What’s Inside A Filter Drier – How it works hvac

Hey there guys, Paul here from TheEngineeringMindset.com. In this video, we're going to be looking inside one of these, the hermetic filter drier by Danfoss. Coming up. What are they used for? Where do we find them? And then we'll cut one open, and look at all the parts inside, and discuss the purpose of each bit. If, by the end of this video, you still haven't had your
fill of filter driers, then I suggest you head
over to Danfoss Learning and dive into their
collection of free eLessons. Danfoss is passionate
about sharing knowledge, so in addition to sponsoring this video, they've also made hundreds of eLessons available for free on their website, including multiple
courses on filter driers. You can find all of it
by following the link in the video description down below. Where do we find these filter driers? This is a very typical model filter drier, and we'll find these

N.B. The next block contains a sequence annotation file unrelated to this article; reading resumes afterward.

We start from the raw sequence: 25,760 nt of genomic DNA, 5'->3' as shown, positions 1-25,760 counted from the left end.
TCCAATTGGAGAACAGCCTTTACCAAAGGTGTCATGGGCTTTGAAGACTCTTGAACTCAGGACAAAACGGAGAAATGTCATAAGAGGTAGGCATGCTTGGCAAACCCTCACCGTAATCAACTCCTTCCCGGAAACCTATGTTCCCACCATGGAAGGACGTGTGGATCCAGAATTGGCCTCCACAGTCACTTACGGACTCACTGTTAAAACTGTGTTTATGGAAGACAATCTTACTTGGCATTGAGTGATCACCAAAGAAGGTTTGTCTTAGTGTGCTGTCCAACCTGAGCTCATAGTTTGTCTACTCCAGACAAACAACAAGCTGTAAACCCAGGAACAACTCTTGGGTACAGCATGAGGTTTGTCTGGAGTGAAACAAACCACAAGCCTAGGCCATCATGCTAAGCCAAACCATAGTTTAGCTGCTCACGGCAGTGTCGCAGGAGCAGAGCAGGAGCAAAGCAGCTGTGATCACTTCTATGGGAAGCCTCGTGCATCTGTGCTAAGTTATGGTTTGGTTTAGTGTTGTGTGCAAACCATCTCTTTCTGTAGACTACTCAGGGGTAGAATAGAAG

installed in the liquid line of the refrigeration system between the condenser
and the expansion valve.

We've covered how expansion
valves, heat exchangers, and refrigerants work
in our previous videos. Do check those out. Links are in the video
description down below. On the side of the filter
drier, you'll find an arrow. This indicates the direction
of refrigerant flow. Some models for heat pumps
might be bidirectional, and the arrow will point
both left and right. But in this case, we
have a single direction, one-way filter drier. On the outside, we have
a powder painted surface which just prevents corrosion,
and the black gloss finish just gives a premium look and feel. The casing is made from steel
to give it a strong structure, as this will be under some
high internal pressure once connected into the
refrigeration system. At each end we have
some solder connections, which can either be pure
copper or copper-plated, depending on the model.

So what do we use a filter drier for? Well, these are found in
refrigeration systems, and as you might guess from their name, their job is to filter